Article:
This trend in Soviet society existed in an open contested form against Marxism-Leninism as early as 1948 under Vozhnesky as I showed here >>7890

>Wtf are you talking about. The American deep state was furious at the outcome of the Cuban Missile Crisis. It's why the CIA killed Kennedy. They regarded it as a massive capitulation to the Soviets, and they were right. The entire point of the Soviet intervention was to prevent a US invasion of Cuba and neutralize the advantage of American nukes in Turkey. They accomplished both of these goals. What exactly should Khruschev have done?

If I give you an article to read SaboFag I expect you to actually read it.
<General David Burchinal, “the Russians were so thoroughly stood down, and we knew it. They didn’t make any move. They did not increase their alert; they did not increase any flights, or their air defence posture. They didn’t do a thing, they froze in place.”
The leadership of the Kruschevites. Further
<Perhaps this appalling picture of military paralysis, if it is to be credited, is evidence that Khrushchev was allowing his revisionist illusions in permanent peaceful coexistence to colour his judgement at this crucial juncture. Having invited Cuba to put its very existence on the line in the name of socialist solidarity, having raised the stakes so high by going head to head with Kennedy on the issue, it was the Soviet leader’s clear duty to see the struggle through. Weakness at such a moment was infinitely more dangerous than standing firm. Yet it seems that Khrushchev preferred to place all his reliance on trying to cobble together a get-out deal via back-channel communications.
<The KGB Station Chief in Washington, Alexander Feliksov (alias Fomin) contacted a journalist on ABC News, John Scali, to ask him to sound out his State Department contacts to see if they would do a deal: the Soviet Union would pull the missiles out of Cuba if the US “promised” not to invade Cuba. Five hours after the two men met, a long letter started coming through the wire. It was a personal plea from Khrushchev offering the same capitulationist deal, a deal that depended entirely on Kennedy’s word of honour not to invade!
<The letter said: “ I propose: we, for our part, will declare that our ships bound for Cuba are not carrying any armaments. You will declare that the United States will not invade Cuba with its troops and will not support any other forces which might intend to invade Cuba. Then the necessity of the presence of our military specialists in Cuba will disappear. ” Elsewhere in the letter, Khrushchev tries to coax imperialism over to the virtuous path of peaceful coexistence, in the process merely tying himself up in knots and presenting Kennedy with an open goal. He pleads, “Mr. President, we and you ought not now to pull on the ends of the rope in which you have tied the knot of war, because the more the two of us pull, the tighter that knot will be tied. And a moment may come when that knot will be tied so tight that even he who tied it will not have the strength to untie it, and then it will be necessary to cut that knot, and what that would mean is not for me to explain to you, because you yourself understand perfectly of what terrible forces our countries dispose. Consequently, if there is no intention to tighten that knot and thereby to doom the world to the catastrophe of thermonuclear war, then let us not only relax the forces pulling on the ends of the rope, let us take measures to untie that knot. We are ready for this.”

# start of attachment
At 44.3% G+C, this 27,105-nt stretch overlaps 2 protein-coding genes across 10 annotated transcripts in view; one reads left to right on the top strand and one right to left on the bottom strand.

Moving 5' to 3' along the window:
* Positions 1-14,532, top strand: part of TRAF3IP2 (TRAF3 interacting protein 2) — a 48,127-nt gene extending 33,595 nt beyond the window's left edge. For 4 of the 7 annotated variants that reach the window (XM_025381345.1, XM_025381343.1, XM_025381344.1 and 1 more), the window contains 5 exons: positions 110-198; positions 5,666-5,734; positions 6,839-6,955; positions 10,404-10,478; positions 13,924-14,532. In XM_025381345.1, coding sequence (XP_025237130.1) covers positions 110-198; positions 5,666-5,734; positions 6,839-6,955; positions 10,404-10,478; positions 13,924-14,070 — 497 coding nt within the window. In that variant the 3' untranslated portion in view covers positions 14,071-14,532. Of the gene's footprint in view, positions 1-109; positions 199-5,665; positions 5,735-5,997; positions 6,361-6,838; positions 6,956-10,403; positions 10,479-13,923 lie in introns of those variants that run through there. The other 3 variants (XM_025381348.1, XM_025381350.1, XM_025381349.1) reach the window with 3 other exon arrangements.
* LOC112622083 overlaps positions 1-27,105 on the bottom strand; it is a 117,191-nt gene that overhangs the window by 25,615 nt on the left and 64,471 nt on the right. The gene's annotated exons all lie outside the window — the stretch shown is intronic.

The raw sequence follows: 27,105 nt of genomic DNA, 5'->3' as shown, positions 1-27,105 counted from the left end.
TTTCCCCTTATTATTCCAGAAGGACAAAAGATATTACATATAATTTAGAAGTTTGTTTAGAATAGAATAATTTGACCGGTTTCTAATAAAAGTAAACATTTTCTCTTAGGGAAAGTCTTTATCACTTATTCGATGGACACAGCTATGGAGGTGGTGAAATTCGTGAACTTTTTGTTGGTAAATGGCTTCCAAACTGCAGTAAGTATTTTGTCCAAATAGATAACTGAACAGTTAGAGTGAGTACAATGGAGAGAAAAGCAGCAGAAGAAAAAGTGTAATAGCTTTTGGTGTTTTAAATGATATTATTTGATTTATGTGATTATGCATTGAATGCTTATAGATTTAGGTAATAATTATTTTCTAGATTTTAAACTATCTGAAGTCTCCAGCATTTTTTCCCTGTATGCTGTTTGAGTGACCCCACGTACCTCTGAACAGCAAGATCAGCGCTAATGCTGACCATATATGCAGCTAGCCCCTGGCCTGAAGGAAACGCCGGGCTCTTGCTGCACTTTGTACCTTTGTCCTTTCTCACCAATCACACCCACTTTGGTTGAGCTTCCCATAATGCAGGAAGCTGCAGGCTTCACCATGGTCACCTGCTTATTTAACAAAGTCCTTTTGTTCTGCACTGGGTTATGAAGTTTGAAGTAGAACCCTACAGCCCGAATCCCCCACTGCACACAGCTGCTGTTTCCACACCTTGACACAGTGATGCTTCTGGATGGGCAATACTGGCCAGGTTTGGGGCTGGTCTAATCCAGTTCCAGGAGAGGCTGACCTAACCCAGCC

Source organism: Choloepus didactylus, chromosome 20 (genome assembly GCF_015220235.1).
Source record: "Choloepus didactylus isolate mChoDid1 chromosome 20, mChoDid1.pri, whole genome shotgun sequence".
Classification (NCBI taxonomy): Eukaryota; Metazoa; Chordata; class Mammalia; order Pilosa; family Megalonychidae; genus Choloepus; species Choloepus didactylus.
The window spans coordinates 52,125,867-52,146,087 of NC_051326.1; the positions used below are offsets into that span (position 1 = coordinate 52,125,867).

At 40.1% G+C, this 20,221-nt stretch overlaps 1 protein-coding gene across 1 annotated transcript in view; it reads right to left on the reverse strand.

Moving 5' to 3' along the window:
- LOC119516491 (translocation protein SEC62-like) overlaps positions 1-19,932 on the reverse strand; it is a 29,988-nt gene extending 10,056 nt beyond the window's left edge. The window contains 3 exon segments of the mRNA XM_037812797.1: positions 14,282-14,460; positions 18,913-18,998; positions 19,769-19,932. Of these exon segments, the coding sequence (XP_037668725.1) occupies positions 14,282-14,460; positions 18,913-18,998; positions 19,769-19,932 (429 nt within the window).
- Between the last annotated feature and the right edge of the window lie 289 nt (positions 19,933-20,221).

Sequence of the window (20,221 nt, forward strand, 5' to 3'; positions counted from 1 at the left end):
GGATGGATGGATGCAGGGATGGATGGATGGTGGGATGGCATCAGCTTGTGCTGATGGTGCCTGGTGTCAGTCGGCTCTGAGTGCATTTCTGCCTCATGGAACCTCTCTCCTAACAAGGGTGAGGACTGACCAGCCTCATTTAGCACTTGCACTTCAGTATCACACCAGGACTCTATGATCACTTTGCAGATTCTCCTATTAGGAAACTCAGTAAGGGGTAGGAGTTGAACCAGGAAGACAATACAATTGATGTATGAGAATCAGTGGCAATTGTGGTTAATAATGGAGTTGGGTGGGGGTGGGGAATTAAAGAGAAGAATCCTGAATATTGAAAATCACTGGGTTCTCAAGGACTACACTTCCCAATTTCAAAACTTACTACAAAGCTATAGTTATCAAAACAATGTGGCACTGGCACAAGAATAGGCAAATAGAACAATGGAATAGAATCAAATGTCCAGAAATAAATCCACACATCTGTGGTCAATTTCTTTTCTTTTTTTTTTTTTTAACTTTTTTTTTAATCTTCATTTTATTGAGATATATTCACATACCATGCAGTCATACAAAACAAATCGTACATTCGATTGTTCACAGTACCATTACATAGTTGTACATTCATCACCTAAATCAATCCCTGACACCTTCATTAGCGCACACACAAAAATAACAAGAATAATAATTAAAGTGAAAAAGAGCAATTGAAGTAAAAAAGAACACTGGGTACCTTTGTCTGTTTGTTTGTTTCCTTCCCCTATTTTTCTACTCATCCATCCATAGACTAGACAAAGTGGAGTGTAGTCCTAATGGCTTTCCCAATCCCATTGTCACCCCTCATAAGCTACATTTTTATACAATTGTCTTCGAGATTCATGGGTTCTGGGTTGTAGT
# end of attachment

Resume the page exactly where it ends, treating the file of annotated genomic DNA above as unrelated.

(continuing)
<Khrushchev’s response, broadcast on Radio Moscow on 28 October, was craven in the extreme, stating that “the Soviet government, in addition to previously issued instructions on the cessation of further work at the building sites for the weapons, has issued a new order on the dismantling of the weapons which you describe as ‘offensive’ and their crating and return to the Soviet Union”.
<The 42 missiles were loaded onto eight Soviet ships. The ships had to run the gauntlet of US observers, their hatches left open so they could make sure the missiles were really going.
<Needless to say, US imperialism was cock-a-hoop at this outcome, recognising it as a splendid propaganda victory which revisionist vacillation had handed to it on a plate. As for Washington’s “pledge” to “respect the inviolability of Cuban borders, its sovereignty”, its “pledge not to interfere in internal affairs, ” we need only ask the Miami Five how faithfully this pledge has been observed ever since!